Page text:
Getting the right solution to the lighting problem was vital to the success of the project. Without it, the souterrain would have been in total darkness and thus would be quite inaccessible to visitors. As the souterrain is located around 120m across a field in a fairly remote area, a renewable source of energy for the lighting was required. It had to be low maintenance and reasonably vandal proof. Initially wind power was considered but it was decided that this would probably be too intrusive and so the council chose to explore the possibility of using solar power. There are clear instructions on the use of the lights which switch themselves off automatically after 15 minutes.. you can of course reactivate them by pressing a push button on each light.

How to get there:

The souterrain is located off the Carrigagh Road, about 2.5 miles south of Finnis. (Map ref. J272442)

From Finnis: (which is on the B7 Rathfriland-Dromara Road, near Dromara) take the first road on your left past the chapel. This road is the Carrigagh Road and is marked with a sign for 'Legananny Dolmen'. Continue along this road until you reach a crossroads - continue straight ahead (continuation of the Carrigagh Road). Go past the road which is signed to Legananny Dolmen. About 400 yards further you will see a small lay-by on your left with a wooden sign marking the souterrain.

From the south: take the main Banbridge-Castlewellan Road. Then take the A50 turn off at Moneyslane onto B7 Rathfriland-Dromara Road. Continue towards Dromara for around 3.5 miles until you see a sign for 'Legananny Dolmen'. Turn right at this sign into the Slievenaboley Road. Continue along it and take the first road on your left. This is the Carrigagh Road. Continue for a short distance until you see a lay-by on your right and a wooden signpost for the souterrain.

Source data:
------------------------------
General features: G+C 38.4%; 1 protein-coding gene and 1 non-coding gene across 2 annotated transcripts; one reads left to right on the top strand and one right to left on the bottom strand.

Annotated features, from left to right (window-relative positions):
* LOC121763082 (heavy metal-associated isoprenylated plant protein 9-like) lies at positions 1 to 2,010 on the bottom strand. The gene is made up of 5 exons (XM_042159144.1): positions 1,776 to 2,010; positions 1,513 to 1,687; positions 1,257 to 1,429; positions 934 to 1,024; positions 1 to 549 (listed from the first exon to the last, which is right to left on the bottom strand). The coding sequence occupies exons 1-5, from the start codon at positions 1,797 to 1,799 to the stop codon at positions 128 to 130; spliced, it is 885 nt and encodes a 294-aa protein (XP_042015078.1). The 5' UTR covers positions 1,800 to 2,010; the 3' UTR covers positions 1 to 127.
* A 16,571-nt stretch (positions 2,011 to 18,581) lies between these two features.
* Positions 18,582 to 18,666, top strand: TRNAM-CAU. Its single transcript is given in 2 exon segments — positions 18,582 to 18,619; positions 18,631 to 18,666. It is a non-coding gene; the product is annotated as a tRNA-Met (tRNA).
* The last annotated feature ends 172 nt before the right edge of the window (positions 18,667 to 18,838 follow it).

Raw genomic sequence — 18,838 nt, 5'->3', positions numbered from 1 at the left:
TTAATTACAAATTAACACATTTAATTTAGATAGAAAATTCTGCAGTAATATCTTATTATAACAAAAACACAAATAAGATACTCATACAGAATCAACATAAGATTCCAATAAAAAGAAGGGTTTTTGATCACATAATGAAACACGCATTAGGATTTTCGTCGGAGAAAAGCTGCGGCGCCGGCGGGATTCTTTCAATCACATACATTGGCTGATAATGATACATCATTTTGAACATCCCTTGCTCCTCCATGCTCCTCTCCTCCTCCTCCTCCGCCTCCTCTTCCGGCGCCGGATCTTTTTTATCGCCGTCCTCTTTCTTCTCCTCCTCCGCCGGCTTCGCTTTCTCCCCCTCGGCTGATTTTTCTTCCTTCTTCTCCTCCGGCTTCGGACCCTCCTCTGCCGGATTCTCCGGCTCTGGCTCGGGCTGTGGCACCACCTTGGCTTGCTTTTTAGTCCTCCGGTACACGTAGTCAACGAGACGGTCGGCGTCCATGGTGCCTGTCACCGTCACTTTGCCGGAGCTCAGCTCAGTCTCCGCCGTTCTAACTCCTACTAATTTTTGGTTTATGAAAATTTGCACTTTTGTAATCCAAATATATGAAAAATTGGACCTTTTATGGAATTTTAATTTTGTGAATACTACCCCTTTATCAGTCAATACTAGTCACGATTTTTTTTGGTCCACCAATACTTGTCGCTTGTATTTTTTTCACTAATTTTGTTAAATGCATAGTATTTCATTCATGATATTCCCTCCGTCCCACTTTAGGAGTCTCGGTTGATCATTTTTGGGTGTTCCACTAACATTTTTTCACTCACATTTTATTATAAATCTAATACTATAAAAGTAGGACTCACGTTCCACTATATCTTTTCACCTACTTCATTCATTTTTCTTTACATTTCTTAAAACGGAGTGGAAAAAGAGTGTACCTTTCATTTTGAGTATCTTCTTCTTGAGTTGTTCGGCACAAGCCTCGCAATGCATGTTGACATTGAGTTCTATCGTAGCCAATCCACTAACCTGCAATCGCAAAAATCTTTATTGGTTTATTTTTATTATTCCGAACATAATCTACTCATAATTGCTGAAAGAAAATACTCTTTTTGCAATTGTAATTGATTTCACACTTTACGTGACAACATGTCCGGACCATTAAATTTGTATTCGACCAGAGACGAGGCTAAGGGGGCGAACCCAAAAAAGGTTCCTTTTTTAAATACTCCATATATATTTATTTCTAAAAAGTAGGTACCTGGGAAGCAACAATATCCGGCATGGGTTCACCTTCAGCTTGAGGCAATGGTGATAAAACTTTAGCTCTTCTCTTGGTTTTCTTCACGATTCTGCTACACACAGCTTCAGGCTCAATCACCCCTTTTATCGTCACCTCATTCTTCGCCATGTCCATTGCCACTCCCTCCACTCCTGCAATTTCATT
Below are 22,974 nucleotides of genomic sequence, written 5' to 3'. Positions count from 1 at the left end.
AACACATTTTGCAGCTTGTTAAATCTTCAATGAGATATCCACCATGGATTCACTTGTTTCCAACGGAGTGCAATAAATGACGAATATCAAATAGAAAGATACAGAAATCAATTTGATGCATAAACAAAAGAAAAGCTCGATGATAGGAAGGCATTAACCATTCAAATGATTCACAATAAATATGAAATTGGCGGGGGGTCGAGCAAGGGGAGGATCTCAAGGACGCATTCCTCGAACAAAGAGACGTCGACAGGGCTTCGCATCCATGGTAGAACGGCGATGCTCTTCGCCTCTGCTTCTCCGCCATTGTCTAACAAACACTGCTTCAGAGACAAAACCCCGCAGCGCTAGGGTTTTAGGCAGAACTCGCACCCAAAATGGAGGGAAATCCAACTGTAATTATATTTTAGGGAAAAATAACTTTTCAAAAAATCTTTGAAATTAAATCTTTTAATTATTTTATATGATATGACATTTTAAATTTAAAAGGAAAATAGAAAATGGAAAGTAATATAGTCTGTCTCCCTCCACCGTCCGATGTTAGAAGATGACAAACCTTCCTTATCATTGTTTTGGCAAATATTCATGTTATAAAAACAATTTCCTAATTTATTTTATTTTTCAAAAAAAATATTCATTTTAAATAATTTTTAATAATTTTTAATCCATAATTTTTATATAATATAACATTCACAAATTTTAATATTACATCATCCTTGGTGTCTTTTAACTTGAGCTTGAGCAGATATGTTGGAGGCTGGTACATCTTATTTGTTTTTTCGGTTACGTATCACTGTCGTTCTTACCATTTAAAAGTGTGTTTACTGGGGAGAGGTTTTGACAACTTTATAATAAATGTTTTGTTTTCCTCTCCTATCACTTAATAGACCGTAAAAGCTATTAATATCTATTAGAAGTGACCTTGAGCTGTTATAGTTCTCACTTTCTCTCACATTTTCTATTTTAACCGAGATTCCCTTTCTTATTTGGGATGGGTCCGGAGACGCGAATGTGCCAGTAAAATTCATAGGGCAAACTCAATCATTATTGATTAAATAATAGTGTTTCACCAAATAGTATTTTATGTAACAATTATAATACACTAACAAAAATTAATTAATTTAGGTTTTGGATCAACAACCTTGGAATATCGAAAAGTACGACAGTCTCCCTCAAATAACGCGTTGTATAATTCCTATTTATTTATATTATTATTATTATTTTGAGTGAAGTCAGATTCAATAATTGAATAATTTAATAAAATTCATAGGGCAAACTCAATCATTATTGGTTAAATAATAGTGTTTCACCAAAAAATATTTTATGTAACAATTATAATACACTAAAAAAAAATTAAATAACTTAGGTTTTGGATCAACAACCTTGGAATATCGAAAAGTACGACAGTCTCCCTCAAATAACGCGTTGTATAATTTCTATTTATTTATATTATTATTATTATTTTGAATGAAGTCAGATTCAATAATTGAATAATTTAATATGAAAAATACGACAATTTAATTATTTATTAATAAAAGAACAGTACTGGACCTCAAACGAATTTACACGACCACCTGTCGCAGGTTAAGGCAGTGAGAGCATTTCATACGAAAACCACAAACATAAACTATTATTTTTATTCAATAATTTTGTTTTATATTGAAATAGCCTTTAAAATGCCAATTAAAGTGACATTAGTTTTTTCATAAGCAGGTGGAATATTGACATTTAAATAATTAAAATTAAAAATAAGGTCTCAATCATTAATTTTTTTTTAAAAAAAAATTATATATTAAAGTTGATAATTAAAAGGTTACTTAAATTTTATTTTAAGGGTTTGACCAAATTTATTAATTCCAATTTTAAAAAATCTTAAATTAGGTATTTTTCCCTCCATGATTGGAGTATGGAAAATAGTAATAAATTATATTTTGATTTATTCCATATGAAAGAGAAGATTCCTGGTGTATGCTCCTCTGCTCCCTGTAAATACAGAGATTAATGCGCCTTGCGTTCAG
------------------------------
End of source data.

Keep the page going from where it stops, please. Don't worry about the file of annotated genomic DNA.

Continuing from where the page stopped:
Historical Background

The Early Christian settlements in Ireland:

In the 5th century AD Ireland underwent a radical change which transformed the nature of the Irish settlement and made a lasting impact on the natural environment. Pollen records testify to a huge upsurge in grasses and weeds associated with pasture and arable farming - indicating a revolution in the landscape.

At about the same time Christianity arrived on the scene and closer contact with the world of the Romans was established. From then on technological advances spread and agriculture in Ireland, and thus food production, improved dramatically, leading to a substantial increase in the population.

This increase in population lead to the construction of literally tens of thousands of ringforts or 'raths', as they are more commonly known, the remains of which we see almost everyday throughout the Irish countryside. These raths provided the security a settlement needed at the time but towards the end of the first millennium the ringfort fell out of use. The reasons are lost in time and there are many suggestions as to why their popularity faded. One of these suggestions is that the arrival of the marauding Vikings meant the ringfort defences became obsolete since they'd moved warfare onto a different plane.

It was at this time that, as the ringforts vanished, a new innovation in defensive architecture appeared - the souterrain.

The Souterrain

A souterrain is an artificially built or dug underground structure, often built within pre-existing ringforts but many were constructed independently of enclosures and the most common are built in a dry-stone style.

They were made by digging an open trench which was then lined with dry-stone walls, roofed with large lintels and then covered with soil. The simplest consist of one or two passages which open out into chambers little more than a metre wide and would rarely have a height of more than 1.75m. The passages between the chambers are usually narrower and lower and the construction process frequently included an obstruction such as a hanging lintel which 'squeezed' the access space thus reducing the opportunity for rapid or easy ingress - these are often referred to as 'creeps'. Other Irish souterrains show the use of blind alleys and split levels which were designed to confuse the intruder.